Updated: Sep 7, 2019
Thank you for allowing me a voice! It’s not every day I get the opportunity to be heard.
My name is Anthony Williams, I was born in Eatonville, FL, it’s America’s first black incorporated town located outside of the city of Orlando. I was raised in the pine hills neighborhood known as “Crime Hills “due to the high rate of criminal activity. Unfortunately, I allowed this environment to have a negative impact on me, which ultimately landed me in prison. I take full responsibility for my actions and I have sincerely apologized countless times to those I have hurt. If I knew then, what I know now, of the poor justice system in America I undoubtedly would have taken another course in life.
Enough about me because this is not what I’m writing about. This is about the 2 million prisoners incarcerated throughout the United States of America. These silenced men and women who have no voice and are currently being enslaved, yes you heard it correctly: slavery still exists! And can you believe in America it’s legal? How can this be? none other than the 13th Amendment to the united states constitution permits such.
Stating: Neither slavery nor involuntary servitude, except as a punishment for crime where of the party shall have been duly convicted, shall exist within the united states, or any place subject to their jurisdiction. But wait! this is only the beginning, there’s more: Just as slaves in America’s distant past were forced to work on plantations for no wages, prisoners are currently enduring this same treatment in the Florida department of corrections. Refusal to work an assigned job which pays no wages whatsoever results in the inmate’s placement into confinement for up to 60 days and losing up to 90 days of earned gain time, the inmate may also receive bad conduct reports for parole board review.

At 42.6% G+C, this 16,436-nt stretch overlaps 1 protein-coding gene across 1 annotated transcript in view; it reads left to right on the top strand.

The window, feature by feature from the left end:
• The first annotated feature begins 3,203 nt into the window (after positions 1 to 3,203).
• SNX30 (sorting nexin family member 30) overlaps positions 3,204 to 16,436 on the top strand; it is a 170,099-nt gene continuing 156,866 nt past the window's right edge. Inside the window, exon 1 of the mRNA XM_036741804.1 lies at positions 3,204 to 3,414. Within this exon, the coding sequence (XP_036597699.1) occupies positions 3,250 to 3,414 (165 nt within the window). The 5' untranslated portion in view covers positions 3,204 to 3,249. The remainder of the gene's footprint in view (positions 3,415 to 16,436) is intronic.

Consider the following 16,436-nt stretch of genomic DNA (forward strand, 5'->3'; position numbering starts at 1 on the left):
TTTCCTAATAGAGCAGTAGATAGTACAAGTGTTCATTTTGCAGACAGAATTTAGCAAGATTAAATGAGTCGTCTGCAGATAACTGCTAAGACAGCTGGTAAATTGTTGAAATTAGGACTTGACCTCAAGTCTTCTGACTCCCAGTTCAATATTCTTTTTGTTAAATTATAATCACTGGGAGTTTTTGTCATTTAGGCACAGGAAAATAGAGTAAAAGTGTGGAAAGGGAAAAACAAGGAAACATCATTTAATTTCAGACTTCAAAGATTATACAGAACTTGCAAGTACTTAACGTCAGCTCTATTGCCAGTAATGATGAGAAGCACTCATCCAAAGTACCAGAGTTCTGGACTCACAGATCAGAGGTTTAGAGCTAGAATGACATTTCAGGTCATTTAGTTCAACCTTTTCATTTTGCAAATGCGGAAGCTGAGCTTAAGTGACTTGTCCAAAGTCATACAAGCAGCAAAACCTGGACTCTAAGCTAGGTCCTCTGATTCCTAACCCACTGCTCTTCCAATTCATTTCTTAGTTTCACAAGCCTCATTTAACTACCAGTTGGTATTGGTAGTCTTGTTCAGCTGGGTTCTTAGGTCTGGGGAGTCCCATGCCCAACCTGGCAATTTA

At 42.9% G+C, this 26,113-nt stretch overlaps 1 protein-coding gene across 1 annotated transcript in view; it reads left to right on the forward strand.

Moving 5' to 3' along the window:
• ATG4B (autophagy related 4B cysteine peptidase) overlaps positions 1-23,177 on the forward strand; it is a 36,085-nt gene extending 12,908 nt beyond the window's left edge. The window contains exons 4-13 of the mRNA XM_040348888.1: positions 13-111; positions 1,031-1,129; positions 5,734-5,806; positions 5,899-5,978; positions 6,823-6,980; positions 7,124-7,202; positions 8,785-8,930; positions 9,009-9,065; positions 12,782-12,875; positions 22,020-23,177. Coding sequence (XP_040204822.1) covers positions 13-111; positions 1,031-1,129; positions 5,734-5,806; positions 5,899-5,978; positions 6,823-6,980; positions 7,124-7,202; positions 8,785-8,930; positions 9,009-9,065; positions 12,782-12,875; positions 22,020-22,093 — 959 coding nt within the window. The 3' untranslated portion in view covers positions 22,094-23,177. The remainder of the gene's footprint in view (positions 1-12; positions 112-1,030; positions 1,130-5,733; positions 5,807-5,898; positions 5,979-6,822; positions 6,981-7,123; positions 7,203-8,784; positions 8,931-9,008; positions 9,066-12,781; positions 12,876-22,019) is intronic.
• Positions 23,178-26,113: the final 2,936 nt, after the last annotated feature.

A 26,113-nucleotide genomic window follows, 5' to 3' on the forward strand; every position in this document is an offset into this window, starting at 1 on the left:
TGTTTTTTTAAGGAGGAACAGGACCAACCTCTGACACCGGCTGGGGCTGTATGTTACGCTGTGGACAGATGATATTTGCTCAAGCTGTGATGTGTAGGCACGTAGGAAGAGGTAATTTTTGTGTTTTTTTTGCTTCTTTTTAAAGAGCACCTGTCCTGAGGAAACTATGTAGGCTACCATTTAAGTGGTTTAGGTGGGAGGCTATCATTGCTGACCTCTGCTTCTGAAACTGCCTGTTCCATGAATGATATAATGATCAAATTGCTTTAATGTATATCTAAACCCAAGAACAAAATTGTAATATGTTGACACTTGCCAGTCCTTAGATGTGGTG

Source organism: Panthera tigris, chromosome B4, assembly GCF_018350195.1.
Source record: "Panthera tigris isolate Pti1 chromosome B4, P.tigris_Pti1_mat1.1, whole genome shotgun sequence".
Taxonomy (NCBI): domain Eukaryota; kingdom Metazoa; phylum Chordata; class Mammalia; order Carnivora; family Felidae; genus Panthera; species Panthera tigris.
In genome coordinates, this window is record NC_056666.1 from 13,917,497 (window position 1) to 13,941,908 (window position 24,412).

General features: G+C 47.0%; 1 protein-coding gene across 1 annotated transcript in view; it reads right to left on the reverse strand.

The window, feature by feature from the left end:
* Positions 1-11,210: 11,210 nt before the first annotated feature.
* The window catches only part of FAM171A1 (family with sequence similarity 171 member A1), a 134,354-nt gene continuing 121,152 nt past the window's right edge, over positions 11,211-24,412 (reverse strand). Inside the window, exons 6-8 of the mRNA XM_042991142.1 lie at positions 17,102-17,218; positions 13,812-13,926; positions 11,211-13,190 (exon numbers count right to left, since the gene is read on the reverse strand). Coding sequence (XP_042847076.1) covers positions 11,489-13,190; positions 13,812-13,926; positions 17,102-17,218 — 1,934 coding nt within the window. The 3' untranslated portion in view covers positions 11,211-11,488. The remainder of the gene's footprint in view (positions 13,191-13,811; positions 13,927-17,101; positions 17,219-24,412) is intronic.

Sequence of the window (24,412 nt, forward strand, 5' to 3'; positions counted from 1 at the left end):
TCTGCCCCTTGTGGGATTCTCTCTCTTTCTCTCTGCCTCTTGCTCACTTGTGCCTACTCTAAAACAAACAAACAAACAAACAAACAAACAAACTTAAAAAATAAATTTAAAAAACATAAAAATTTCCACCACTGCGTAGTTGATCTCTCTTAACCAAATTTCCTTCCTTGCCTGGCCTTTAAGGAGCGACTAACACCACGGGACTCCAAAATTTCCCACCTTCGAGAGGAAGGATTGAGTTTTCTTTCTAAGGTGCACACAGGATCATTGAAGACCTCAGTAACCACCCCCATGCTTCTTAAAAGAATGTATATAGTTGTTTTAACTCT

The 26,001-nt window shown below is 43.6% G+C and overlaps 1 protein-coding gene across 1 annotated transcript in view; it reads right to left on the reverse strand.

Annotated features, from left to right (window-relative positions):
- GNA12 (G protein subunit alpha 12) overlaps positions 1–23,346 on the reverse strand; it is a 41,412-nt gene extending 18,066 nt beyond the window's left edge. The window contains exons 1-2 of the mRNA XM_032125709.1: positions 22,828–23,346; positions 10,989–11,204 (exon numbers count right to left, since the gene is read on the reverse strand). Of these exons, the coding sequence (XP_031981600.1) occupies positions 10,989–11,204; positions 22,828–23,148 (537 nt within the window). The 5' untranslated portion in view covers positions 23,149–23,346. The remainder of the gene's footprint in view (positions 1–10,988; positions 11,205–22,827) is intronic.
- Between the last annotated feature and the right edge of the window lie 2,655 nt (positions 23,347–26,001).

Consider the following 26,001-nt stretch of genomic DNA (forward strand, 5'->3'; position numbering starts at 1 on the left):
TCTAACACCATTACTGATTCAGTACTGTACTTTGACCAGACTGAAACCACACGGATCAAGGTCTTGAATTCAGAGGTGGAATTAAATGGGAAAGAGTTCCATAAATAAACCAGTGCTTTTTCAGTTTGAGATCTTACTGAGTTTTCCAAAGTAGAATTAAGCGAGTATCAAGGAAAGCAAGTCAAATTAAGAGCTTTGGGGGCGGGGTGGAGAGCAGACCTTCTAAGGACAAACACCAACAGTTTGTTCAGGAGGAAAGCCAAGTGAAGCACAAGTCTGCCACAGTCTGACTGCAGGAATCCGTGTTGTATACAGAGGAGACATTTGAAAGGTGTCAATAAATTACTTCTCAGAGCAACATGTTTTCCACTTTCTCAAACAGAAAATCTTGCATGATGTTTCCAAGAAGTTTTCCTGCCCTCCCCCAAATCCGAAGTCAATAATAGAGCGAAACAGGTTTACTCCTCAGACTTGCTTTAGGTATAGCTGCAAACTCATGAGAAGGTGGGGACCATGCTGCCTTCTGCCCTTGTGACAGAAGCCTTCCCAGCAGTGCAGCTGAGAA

I know! I know! Everyone should work but prisoners having to work isn’t the issue. I agree that the value of productive work performed by prisoners correlates to rehabilitation as well as combats boredom, idleness, reduces institutional tension, teaches and reinforces skills and attitudes which can be used contractively upon release. The current issue at hand is compensation! compensation for an inmate labor in America is usually minimal, literally falling below $1 per day. Prisoners in Louisiana typically earn two cents per hour, a year wage of $38.40, now check this out. Here in our very own sunshine state only a small percentage of prisoners earn wages and all profits made from inmate’s labor goes directly to the agency (slavery or not?) Unfortunately, inmates have no say in their exploitation because forcing inmates to work without pay does not violate the 13th amendment. What does this have to do with you? Think about it, prisoners not receiving any wages for their labor prevents them from repaying their debts to society, additionally incarcerated mothers and fathers are barred from supporting their families from behind bars. As of 2016, some estimates conclude that more than 800,000 inmates are currently employed full time within jails and prisons, now imagine if they were all paid sufficient wages for their labors? Think about the positive effect it can have on society? This isn’t about me, nor the prisoners anymore, but about the betterment of America.
What can you do to help? The Florida constitution, article in section 5 states: The people shall have the right peaceably to assemble, to instruct their representative and petition for redress of grievance. In other words, contact your state representative or state senate and present these points peacefully, also chapter 120 Florida statues allows the state citizens and prisoners to seek the Florida department of corrections to pass a rule for more inform on the step by step process.
Anthony Williams #x83375